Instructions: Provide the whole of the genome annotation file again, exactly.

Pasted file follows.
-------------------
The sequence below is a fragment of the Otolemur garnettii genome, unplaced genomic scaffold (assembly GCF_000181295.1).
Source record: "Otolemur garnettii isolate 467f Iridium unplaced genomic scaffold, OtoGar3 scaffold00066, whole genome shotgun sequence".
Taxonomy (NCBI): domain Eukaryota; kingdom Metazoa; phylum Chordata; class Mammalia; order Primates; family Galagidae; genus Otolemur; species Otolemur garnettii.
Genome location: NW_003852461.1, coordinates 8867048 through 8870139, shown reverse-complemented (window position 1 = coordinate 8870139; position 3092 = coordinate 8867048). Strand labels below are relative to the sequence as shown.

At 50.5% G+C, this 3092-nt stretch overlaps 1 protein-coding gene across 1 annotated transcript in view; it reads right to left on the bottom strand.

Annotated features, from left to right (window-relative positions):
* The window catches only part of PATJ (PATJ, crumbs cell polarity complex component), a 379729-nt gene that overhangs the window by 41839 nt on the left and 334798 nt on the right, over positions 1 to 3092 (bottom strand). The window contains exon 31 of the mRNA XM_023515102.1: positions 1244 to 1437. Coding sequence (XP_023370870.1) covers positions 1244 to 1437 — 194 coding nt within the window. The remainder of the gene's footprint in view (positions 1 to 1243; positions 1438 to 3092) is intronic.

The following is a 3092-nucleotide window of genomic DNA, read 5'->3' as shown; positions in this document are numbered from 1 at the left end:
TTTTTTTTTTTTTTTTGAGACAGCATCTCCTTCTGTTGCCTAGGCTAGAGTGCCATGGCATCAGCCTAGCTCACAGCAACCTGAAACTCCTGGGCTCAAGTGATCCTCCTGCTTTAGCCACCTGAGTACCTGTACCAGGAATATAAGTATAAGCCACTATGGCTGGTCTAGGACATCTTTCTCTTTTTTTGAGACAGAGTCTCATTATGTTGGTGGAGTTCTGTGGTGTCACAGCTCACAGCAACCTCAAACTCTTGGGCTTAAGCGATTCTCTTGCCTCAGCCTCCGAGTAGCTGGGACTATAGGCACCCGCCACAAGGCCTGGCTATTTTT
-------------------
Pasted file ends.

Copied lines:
The sequence below is a fragment of the Otolemur garnettii genome, unplaced genomic scaffold (assembly GCF_000181295.1).
Source record: "Otolemur garnettii isolate 467f Iridium unplaced genomic scaffold, OtoGar3 scaffold00066, whole genome shotgun sequence".
Taxonomy (NCBI): domain Eukaryota; kingdom Metazoa; phylum Chordata; class Mammalia; order Primates; family Galagidae; genus Otolemur; species Otolemur garnettii.
Genome location: NW_003852461.1, coordinates 8867048 through 8870139, shown reverse-complemented (window position 1 = coordinate 8870139; position 3092 = coordinate 8867048). Strand labels below are relative to the sequence as shown.

At 50.5% G+C, this 3092-nt stretch overlaps 1 protein-coding gene across 1 annotated transcript in view; it reads right to left on the bottom strand.

Annotated features, from left to right (window-relative positions):
* The window catches only part of PATJ (PATJ, crumbs cell polarity complex component), a 379729-nt gene that overhangs the window by 41839 nt on the left and 334798 nt on the right, over positions 1 to 3092 (bottom strand). The window contains exon 31 of the mRNA XM_023515102.1: positions 1244 to 1437. Coding sequence (XP_023370870.1) covers positions 1244 to 1437 — 194 coding nt within the window. The remainder of the gene's footprint in view (positions 1 to 1243; positions 1438 to 3092) is intronic.

The following is a 3092-nucleotide window of genomic DNA, read 5'->3' as shown; positions in this document are numbered from 1 at the left end:
TTTTTTTTTTTTTTTTGAGACAGCATCTCCTTCTGTTGCCTAGGCTAGAGTGCCATGGCATCAGCCTAGCTCACAGCAACCTGAAACTCCTGGGCTCAAGTGATCCTCCTGCTTTAGCCACCTGAGTACCTGTACCAGGAATATAAGTATAAGCCACTATGGCTGGTCTAGGACATCTTTCTCTTTTTTTGAGACAGAGTCTCATTATGTTGGTGGAGTTCTGTGGTGTCACAGCTCACAGCAACCTCAAACTCTTGGGCTTAAGCGATTCTCTTGCCTCAGCCTCCGAGTAGCTGGGACTATAGGCACCCGCCACAAGGCCTGGCTATTTTT